- The Washington Times - Friday, May 3, 2019

Democrats representing Colorado in Congress have complained to the Trump administration about a new policy affecting immigrants employed in the state’s legal marijuana industry.

“We respectfully disagree with the recent guidance issued by the Department of Homeland Security (“DHS”) formalizing a bar to naturalization for legal permanent residents who have been employed in the legal cannabis industry, in accordance with Colorado law, and wish to see rescission of this policy and — and the very minimum — clarification on the process as it stands,” four members of the state’s congressional delegation wrote in a letter Thursday.

Addressed to the heads of DHS and the Department of Justice, the letter was sent in response to The Denver Post reporting last month about two lawful permanent U.S. residents — one from Lithuania and another from El Salvador — facing scrutiny from immigration officials for professionally growing and selling marijuana, respectively.

“This employment history led the U.S. Citizenship and Immigration Services (USCIS) officers who conducted their interviews to deny their citizenship applications, citing their alleged failure to exhibit ‘good moral character,’ which related only to their work in the industry,” the letter said.

“In addition to denying their citizenship, USCIS compelled both these Coloradans to sign affidavits in which they confirmed their employment in the cannabis industry, subjecting them to potential federal prosecution and possible deportation on that basis,” wrote Democratic Reps. Joe Neguse, Ed Perlmutter, Diana DeGette and Jason Crow.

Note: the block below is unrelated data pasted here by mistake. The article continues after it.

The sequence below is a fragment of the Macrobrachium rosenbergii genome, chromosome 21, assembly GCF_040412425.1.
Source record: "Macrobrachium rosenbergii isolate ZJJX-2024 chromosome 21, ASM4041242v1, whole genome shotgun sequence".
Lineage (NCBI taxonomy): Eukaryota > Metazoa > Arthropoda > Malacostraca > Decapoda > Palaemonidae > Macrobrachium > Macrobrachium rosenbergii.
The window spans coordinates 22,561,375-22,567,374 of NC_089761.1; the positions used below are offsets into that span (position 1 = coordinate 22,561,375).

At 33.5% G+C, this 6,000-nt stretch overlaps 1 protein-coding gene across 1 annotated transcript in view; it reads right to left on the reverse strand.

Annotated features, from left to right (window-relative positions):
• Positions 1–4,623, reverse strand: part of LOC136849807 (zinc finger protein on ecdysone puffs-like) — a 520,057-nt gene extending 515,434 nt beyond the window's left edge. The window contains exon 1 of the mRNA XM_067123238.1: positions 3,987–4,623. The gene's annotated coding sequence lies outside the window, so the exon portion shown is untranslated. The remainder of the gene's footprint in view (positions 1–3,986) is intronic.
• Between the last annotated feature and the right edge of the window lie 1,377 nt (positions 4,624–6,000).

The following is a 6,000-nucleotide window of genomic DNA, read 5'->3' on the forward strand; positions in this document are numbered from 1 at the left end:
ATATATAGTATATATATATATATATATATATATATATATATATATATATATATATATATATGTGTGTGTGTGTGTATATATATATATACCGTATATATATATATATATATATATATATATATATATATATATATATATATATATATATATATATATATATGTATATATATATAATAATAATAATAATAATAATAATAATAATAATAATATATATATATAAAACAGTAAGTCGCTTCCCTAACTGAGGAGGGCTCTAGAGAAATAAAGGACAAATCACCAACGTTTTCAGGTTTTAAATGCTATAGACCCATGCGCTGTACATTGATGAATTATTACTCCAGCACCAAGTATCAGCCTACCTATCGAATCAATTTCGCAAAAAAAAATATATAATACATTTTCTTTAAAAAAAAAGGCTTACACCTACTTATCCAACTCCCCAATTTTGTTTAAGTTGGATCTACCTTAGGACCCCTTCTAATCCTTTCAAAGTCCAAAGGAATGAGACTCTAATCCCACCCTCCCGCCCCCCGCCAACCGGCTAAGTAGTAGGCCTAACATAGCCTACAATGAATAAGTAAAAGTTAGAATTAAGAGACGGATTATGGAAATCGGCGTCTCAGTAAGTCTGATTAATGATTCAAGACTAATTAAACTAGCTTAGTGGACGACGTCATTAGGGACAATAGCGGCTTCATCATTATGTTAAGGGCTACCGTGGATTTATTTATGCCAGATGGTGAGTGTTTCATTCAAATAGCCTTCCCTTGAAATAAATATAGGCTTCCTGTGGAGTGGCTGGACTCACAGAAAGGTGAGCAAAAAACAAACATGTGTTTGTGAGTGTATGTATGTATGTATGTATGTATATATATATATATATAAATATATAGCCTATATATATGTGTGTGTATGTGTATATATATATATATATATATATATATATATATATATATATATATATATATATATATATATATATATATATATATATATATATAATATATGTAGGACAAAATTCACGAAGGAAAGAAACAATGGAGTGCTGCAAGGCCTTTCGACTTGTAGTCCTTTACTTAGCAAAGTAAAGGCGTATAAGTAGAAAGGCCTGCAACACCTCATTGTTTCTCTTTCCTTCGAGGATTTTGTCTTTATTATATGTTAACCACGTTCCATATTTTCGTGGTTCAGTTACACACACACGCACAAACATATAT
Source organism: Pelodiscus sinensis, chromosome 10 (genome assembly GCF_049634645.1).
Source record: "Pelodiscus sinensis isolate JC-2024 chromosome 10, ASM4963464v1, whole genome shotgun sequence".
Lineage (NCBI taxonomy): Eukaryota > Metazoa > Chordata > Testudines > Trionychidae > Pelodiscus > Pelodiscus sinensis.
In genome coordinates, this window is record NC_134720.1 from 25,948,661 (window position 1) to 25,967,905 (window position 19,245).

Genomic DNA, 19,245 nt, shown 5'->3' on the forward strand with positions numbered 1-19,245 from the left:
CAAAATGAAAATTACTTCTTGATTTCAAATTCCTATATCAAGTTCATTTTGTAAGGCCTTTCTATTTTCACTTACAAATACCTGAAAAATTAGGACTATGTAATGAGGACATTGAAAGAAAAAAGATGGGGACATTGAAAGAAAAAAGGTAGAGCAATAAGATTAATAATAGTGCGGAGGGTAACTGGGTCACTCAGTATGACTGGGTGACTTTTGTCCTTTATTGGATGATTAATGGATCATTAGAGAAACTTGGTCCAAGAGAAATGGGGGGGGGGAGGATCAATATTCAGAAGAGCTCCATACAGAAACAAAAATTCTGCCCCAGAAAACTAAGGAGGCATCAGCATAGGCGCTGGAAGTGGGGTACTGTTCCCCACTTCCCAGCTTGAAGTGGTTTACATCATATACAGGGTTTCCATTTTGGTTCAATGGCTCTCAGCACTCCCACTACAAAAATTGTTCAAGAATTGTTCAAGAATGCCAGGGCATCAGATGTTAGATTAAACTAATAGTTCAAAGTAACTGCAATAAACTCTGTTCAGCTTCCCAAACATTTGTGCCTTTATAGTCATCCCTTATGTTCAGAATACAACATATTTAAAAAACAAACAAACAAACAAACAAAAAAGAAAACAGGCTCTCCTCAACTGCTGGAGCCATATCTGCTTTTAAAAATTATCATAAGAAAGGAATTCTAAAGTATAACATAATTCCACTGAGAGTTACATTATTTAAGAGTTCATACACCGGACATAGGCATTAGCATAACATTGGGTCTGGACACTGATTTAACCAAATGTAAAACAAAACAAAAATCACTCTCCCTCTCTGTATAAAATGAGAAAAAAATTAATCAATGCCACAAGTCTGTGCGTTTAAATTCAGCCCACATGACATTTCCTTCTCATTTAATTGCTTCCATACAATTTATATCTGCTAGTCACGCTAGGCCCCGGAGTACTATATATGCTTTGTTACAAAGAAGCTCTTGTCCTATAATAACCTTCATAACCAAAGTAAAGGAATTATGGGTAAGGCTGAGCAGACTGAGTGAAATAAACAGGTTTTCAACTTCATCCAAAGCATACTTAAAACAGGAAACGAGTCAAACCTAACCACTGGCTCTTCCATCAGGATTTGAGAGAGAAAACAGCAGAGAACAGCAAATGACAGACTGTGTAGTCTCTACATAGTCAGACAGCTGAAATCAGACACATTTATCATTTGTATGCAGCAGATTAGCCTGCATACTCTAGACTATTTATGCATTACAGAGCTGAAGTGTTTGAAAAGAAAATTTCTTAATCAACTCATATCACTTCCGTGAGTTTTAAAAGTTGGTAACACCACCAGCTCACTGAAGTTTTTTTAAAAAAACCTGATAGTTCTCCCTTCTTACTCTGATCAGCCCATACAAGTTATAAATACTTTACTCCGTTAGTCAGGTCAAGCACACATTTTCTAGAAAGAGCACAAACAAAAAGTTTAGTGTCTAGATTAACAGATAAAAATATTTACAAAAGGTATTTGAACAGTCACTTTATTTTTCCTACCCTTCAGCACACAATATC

Calling it “fatally flawed,” they claimed there is “no cogent basis for the agency’s apparent conclusions that lawful employment in a state-licensed industry could be treated as a negative factor in establishing good moral character and places a negative burden upon the individuals against a non-existent discretionary element.”

Neither DHS nor the Justice Department immediately returned requests for comment.

Marijuana is illegal under U.S. law on account of being considered a Schedule 1 drug under the Controlled Substances Act. Most states have legalized marijuana to varying degrees, however, flying in the face of prohibition and effectively putting their laws in direct conflict with the federal government’s.

The Justice Department previously advised federal prosecutors against targeting individuals who defy federal marijuana prohibition while acting in compliance with state law, but that policy, known as the “Cole Memo,” was rescinded by President Trump’s first attorney general, Jeff Sessions, in early 2018. His successor, Attorney General William Barr, has since vowed to “not upset settled expectations and reliant interests” that have arisen as a result of the memo.

Several laws pending on Capitol Hill would reschedule or remove marijuana from the CSA if passed, while an effort previously endorsed by the president would leave it on the controlled substances list but create an exemption to let states legalize it without fear of repercussions.

Coloradans voted in 2000 and 2012 to legalize medical and recreational marijuana, respectively, and in 2014 the state became the first in the country to let adults purchase retail pot from licensed shops.

Five years since opening the nation’s premier commercial dispensaries, Colorado state officials reported in February that the pot shops sold more than $6 billion in combined medical and recreational sales during that span.

“Since 2014, the cannabis industry has been an important part of Colorado’s economy,” said Mr. Crow, an Iraq War veteran elected in 2018. “The administration’s policy makes it harder for lawful permanent residents to do their jobs, contribute to our economy and pursue citizenship with certainty. The administration is also failing to respect states’ rights as it continues to pursue dangerous and counterproductive immigration policies.”

Thirty-three states have legalized the medicinal use of marijuana, including Colorado and nine others that have gone further by legalizing pot for recreational purposes. The Rocky Mountain State is among only seven where retail dispensaries are allowed to operate, however, placing it alongside Alaska, California, Massachusetts, Nevada, Oregon and Washington state.

Sign up for Daily Newsletters

Manage Newsletters

Copyright © 2020 The Washington Times, LLC. Click here for reprint permission.

Please read our comment policy before commenting.


Click to Read More and View Comments

Click to Hide